Sunday, 22 February 2009

Orange Cupcakes

These cakes caused a bit of excitement in our house because I never usually ice anything! They have a delicate orange flavour (and a little bit of vitamin C if it survives the cooking process!)

Beat together the butter and sugar (I used an electric hand whisk), then beat in the orange zest and egg. Fold in flour then gradually mix in the milk and then orange juice.

Spoon mixture into cake cases and cook at 180 C for 16 - 20 mins.

I added a simple icing made of icing sugar, a drop of food colouring and a few drops of water mixed into a thick paste.

100 g butter, soft
80 g sugar
1 egg
1/2 orange - zest and juice
200 g SR flour
100 ml milk

Wednesday, 18 February 2009

Currant Buns

I always associate currant buns with elephants - they seem to be standard elephant food in old children's stories.

These are quite old-fashioned buns, and the recipe didn't specify any spices, but I decided to add a sprinkling of cinnamon and cloves - but not too much because I didn't want them to taste like hot cross buns. I wanted them to be like slightly sweet and spiced bread rolls, which is how they turned out.

First you rub butter into flour that has a little salt added (and spices if you like), then add the yeast/milk/water mixture, as well as sugar and currants (soaked for a few mins in warm water to make them plump). Mix to a dough and knead for 10 mins, leave to rise.

When risen, shape into buns (or a loaf if you prefer). Allow to rise while the oven heats to 220 C and cook for 15 mins or so - careful not to burn the currants on top.


...and after.

My currant buns would have looked more authentic if they had been glazed after cooking with a wet pastry brush dipped in honey or golden syrup (as suggested in the recipe) but I decided that would make them a bit too sticky for lunchboxes, so this time I left that step out.

450 g strong plain flour
1 tsp salt
25 g butter
25 g sugar
100 g currants
25 g fresh yeast or 4 tsp dried
150 g milk, lukewarm
150 g water, lukewarm

Tuesday, 17 February 2009

Chicken Fillets with Soy Glaze

This chicken is very simple and tasty, and goes really well with jasmine rice and steamed vegetables (preferably broccoli or green beans - my peas and corn aren't particularly sophisticated!) Despite having a fair amount of orange juice in the sauce, it doesn't really taste orangey, just very tasty.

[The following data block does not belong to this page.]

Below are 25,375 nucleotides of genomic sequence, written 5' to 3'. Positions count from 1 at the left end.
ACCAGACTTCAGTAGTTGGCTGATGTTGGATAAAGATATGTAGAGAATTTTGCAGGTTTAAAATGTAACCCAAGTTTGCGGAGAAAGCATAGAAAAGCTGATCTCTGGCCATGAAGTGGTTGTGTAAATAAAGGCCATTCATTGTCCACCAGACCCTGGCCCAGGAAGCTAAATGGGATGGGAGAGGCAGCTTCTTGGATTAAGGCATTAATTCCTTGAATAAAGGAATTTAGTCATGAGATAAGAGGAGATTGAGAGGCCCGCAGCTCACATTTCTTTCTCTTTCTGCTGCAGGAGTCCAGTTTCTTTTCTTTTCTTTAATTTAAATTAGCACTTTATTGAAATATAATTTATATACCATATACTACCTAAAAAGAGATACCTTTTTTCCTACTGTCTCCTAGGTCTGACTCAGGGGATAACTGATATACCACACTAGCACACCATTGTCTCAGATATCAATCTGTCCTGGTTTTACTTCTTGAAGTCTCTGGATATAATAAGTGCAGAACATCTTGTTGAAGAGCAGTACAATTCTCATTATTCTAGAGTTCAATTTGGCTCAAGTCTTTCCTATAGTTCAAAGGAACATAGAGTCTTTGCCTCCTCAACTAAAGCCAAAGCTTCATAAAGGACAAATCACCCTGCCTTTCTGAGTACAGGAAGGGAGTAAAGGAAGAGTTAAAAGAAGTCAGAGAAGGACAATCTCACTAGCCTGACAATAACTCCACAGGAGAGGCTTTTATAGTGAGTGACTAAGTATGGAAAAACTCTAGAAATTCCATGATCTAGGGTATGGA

Slice chicken breasts horizontally and lay them in a baking dish. Pour over the marinade (a mixture of soy sauce, sugar, garlic, pepper, orange juice and vinegar - see below), cover and put in fridge until you're ready to cook.

Cook in oven at 180 C for half an hour until chicken is cooked - careful not to overcook or it will be dry. Serve with rice and veg, and with sauce spooned over (it is quite thin, so I reduce it a little in a pan first.)

2 chicken breast fillets, halved horizontally
4 tbsp dark soy sauce
2 tbsp soft brown sugar
2 garlic cloves, crushed
2 tablespoons white wine vinegar (I use apple cider vinegar)
100 ml orange juice (one orange is normally enough for this)

Wednesday, 11 February 2009

Bread Rolls (with different flour)

This flour is apparently 'excellent to prepare leavened dough used for pizza and cottage brioches, which are extraordinarily nice-smelling'

My favourite deli/supermarket/butcher (Lamonica's in Haberfield) doesn't sell normal bread flour, but Mr Lamonica showed me this flour which is used 'per tortellini, lasagne, gnocchi di patate e di semola, pane, focacce, pizze...' - so I gave it a go.

I made my normal mini white bread rolls, and the dough was not as elastic as with bread flour, and didn't rise as much. I carried on anyway, and these were the resulting rolls. Slightly yellower than normal and with a more scone-like texture and taste. (No complaints from the children though - they seem to be enjoying them in their school lunchboxes.)